John Howard (Australian actor)
22 October 1952 |
Corowa, New South Wales, Australia
John Howard (born 22 October 1952 in Corowa, New South Wales) is an Australian stage and screen actor. Howard is best known for his appearances in the film The Club, and the television series SeaChange, Always Greener, All Saints and Packed To The Rafters. Howard is married to Kim Lewis (who is famous for her role on Sons and Daughters), and has a child with her.
After graduating from the prestigious National Institute of Dramatic Art (NIDA), Howard travelled to America, where he starred in the 1978 independent film "My Boys Are Good Boys" as a grocery store owner. After the film flopped, he returned to Australia. His next film had him gain high recognition in the industry - starring in the popular film The Club. He then went on to play Marie Curie's evil partner, 'Preston Preston' in the 1988 film Young Einstein. Howard had a minor supporting role in the 2012 Australian comedy Any Questions for Ben?, created by Working Dog Productions.
Howard is also a well-known television actor and has appeared in a number of Australian programs. He began his career as Bob Scott in Young Ramsay (1979-1980) and he has played Frank Reilly in Wildside (1997–1998), Bob Jelly in SeaChange (1998–2000) and John Taylor in Always Greener (2001–2003). He also had the regular role of Dr Frank Campion in the Australian medical TV drama All Saints (2004-2009). He also appeared in Packed to the Rafters playing Dave Rafter's father, Tom Jennings (2010-2011). He also starred in the City Homicide mini-series titled "No Greater Honour" in 2011, while continuing on Packed to the Rafters. He is also known overseas for his role as the villain Silverthorn from the early 1990s Australian children's programs The Girl From Tomorrow and The Girl from Tomorrow Part II: Tomorrow's End.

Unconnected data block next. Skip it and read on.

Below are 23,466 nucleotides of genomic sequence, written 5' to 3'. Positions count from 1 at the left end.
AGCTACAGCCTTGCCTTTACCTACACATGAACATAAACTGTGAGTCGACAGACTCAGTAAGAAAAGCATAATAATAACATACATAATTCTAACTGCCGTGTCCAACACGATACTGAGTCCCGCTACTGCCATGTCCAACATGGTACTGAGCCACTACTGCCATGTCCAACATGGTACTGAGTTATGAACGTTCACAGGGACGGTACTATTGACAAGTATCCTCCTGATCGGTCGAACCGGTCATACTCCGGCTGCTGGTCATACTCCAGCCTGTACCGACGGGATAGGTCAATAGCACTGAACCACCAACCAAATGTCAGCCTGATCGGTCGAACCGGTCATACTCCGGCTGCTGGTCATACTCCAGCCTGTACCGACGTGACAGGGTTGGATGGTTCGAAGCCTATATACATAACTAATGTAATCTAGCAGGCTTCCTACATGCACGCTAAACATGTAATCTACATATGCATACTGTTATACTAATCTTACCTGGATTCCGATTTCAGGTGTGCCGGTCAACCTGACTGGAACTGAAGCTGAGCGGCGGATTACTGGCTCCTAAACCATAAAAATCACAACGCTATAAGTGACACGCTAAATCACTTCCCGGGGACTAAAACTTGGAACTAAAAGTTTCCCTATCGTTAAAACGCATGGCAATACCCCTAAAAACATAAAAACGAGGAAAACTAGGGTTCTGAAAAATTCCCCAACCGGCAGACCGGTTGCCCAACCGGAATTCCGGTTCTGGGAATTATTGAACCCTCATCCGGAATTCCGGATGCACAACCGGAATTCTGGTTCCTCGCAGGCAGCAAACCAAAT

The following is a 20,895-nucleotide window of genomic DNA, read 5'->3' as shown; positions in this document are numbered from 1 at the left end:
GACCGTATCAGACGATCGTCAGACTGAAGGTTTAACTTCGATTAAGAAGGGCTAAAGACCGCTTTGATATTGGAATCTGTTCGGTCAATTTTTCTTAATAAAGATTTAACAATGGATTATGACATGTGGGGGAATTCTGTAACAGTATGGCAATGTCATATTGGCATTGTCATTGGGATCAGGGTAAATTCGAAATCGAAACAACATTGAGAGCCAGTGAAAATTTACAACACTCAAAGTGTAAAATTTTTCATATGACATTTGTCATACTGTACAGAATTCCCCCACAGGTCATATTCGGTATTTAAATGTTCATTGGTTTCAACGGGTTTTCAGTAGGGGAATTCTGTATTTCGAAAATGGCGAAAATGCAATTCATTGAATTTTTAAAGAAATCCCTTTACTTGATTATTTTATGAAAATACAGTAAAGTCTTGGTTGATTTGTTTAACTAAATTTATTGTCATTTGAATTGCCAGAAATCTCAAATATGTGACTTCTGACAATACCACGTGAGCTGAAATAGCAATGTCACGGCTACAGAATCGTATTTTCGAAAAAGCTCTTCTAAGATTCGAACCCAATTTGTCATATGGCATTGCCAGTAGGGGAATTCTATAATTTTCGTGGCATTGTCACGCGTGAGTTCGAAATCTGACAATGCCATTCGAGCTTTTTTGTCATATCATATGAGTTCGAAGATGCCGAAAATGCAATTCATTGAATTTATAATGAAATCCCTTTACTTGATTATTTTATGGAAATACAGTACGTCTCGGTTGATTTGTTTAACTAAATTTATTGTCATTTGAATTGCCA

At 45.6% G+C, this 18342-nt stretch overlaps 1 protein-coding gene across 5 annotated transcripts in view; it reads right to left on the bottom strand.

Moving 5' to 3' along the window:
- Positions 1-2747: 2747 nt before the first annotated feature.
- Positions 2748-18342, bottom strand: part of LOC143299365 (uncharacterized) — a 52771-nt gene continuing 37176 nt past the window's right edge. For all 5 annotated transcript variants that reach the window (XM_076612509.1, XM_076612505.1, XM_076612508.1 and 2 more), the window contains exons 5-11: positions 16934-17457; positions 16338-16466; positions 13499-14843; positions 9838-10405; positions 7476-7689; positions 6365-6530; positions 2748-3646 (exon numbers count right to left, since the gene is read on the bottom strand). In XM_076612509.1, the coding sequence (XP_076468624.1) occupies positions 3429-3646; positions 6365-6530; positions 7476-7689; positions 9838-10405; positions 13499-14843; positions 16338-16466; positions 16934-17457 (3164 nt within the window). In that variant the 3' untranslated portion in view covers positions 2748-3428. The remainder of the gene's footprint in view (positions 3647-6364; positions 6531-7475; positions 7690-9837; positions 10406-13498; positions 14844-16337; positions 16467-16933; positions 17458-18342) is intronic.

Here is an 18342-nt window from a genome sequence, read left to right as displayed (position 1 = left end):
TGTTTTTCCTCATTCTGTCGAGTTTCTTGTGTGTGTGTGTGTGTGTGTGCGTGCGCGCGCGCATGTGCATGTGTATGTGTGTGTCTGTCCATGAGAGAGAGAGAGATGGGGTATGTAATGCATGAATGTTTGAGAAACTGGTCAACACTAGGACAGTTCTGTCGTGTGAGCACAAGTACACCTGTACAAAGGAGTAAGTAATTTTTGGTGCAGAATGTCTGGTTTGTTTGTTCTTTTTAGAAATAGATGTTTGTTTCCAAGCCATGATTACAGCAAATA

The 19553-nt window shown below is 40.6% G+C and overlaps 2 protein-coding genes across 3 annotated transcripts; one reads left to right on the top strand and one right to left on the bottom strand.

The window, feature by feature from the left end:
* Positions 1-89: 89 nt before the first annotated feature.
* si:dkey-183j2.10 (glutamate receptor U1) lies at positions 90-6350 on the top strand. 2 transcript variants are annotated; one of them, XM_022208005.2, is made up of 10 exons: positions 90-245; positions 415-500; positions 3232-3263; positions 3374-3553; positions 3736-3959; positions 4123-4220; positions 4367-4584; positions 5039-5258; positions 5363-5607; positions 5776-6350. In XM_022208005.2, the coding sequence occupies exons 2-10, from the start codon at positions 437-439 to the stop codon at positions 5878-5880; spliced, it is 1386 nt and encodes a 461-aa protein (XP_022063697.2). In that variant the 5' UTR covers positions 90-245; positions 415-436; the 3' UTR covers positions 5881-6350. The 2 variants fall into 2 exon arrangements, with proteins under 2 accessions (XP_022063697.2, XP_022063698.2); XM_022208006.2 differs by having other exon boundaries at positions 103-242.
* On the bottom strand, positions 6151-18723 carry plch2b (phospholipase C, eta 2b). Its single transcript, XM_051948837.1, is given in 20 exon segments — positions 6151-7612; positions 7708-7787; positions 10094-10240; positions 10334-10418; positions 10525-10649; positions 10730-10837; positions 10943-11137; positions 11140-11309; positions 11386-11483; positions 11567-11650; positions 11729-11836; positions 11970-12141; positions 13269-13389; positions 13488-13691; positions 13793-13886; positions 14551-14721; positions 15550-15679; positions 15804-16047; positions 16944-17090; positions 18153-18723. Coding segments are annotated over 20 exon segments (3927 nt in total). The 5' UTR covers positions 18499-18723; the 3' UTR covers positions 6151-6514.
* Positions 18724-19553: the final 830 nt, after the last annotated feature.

In 2011, John Howard appeared in the Melbourne Theatre Company season of the Black Swan State Theatre Company production of the Tim Winton play Rising Water. He has also appeared in David Williamson's play, Dead White Males in the lead role of Dr Grant Swain.
Howard has won the Most Outstanding Actor award at the 2001 Logie Award's for his role in SeaChange. He was nominated for the same award in 2000 (for SeaChange) and in 2006 (for All Saints).
After the politician John Howard was elected Prime Minister of Australia in 1996, jokes about the coincidence entered Australian comedy - notably in an episode of the satirical television series The Games. Often characters in The Games had the same names as the actors playing them - Howard's episode mocked the Sydney Olympics when staff hired the actor (played by himself) as a stand in for the Prime Minister, as they supposed foreign dignitaries would not know the difference.
Howard, identifying himself only as "John Howard", said "Sorry" to Indigenous Australians for their treatment by English settlers and their descendants. This was a direct comment on the repeated refusal of the then Prime Minister to make an apology on behalf of the Government of Australia.
Howard also appeared on the Australian "news channel" parody television show CNNNN (a mock news channel comedy series created and performed by The Chaser) as a guest to discuss the Iraq war, being criticised by a presenter confusing him with John Howard the Prime Minister.
Howard is the subject of the song "John Howard The Actor (an opening in protest)" by Ross McLennan, former frontman of the band Snout, featuring the lyrics: "My sympathies go out/Go out to John Howard the actor/His nomenclature/Messed up under history's tractor."
- John Howard at the Internet Movie Database
- Text of John Howard's Apology on 'The Games'
- John Howard on Who do you think you are, SBS television, broadcast 2013-05-21
||This biographical article needs additional citations for verification. (August 2009)|
- Schembri, Jim (9 February 2012). "Any Questions for Ben?". The Age. Fairfax Media. Retrieved 17 February 2012.
- Howard, John (8 February 2008). "Apology by John Howard, actor". The Sydney Morning Herald. Fairfax Media. Retrieved 21 May 2013.
- "Ross McLennan - Hits from the Brittle Building". Retrieved on 10 August 2009